Liquid Sunshine

Liquid Sunshine

I’ve been told by a few locals that rain is just “liquid sunshine” here.  That’s some great marketing!

If you thought the British were obsessed about talking about the weather, then throw a Brit into Barbados during rainy season.   The rain here is very different to the heaviest downpour in the UK.   What bemuses me most is that you can actually hear the rain approaching, like a team of horses racing towards you.  It is almost captivating with its thunderous noise as you await the heavy onslaught of water drops.   Our house has a tin roof so the noise of the heavy rain is deafening.  It will wake you up in the early hours and I swear that I have never have heard such hard pounding rain, even in the UK.

rain

I am up in the hills and can see the rain heading towards us from the east coast before it hits us.  When I see it approaching there is a yell that we have 3 minutes to close all the windows and get the dogs indoors before the rain gets to us.   Organised chaos abounds and we are left panting as the first drops pounds our roof.   Happily, the rain does not last long, as is the case in a lot of tropical places.  Too hard, too furious for about 10 minutes before it moves onto the next part of the island.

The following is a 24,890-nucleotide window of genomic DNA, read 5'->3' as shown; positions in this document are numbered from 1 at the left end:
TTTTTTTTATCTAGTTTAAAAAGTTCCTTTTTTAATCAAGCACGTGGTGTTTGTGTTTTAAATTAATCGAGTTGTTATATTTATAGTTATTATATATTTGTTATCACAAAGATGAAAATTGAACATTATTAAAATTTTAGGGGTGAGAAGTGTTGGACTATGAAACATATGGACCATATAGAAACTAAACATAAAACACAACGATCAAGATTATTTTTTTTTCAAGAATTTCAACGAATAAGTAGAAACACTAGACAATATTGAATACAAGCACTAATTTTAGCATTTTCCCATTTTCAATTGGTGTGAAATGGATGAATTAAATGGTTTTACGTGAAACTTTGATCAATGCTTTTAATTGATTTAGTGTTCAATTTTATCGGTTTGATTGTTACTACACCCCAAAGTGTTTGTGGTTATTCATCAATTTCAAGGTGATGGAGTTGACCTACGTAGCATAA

One of a couple of strange aspects about the rain is that you will get small patches of it.  When I say small patches, I mean you can see one cloud pouring down with rain, moving across the island.  Just the one cloud!   I have also had instances of it raining in half my garden.  One half wet with rain, the other bone dry.  It’s a strange phenomenon that I have been unable to capture on camera but after talking to others, I know that I am not the only one to experience this.  And we were all sober at the time of witnessing this too!

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For a small island that is only 166 square metres, you can find yourself driving from one area in the sun, then bam! You hit rain.  When you get to your destination it’s dry again!  There’s definitely certain areas that seem to attract the rain too.  When we lived on the West Coast and drove towards the south, we would often hit rain when we came to Holetown.  Now that we live in the centre of the island we can actually see the dark, water laden clouds head towards Holetown with intent!

Angela Coleby

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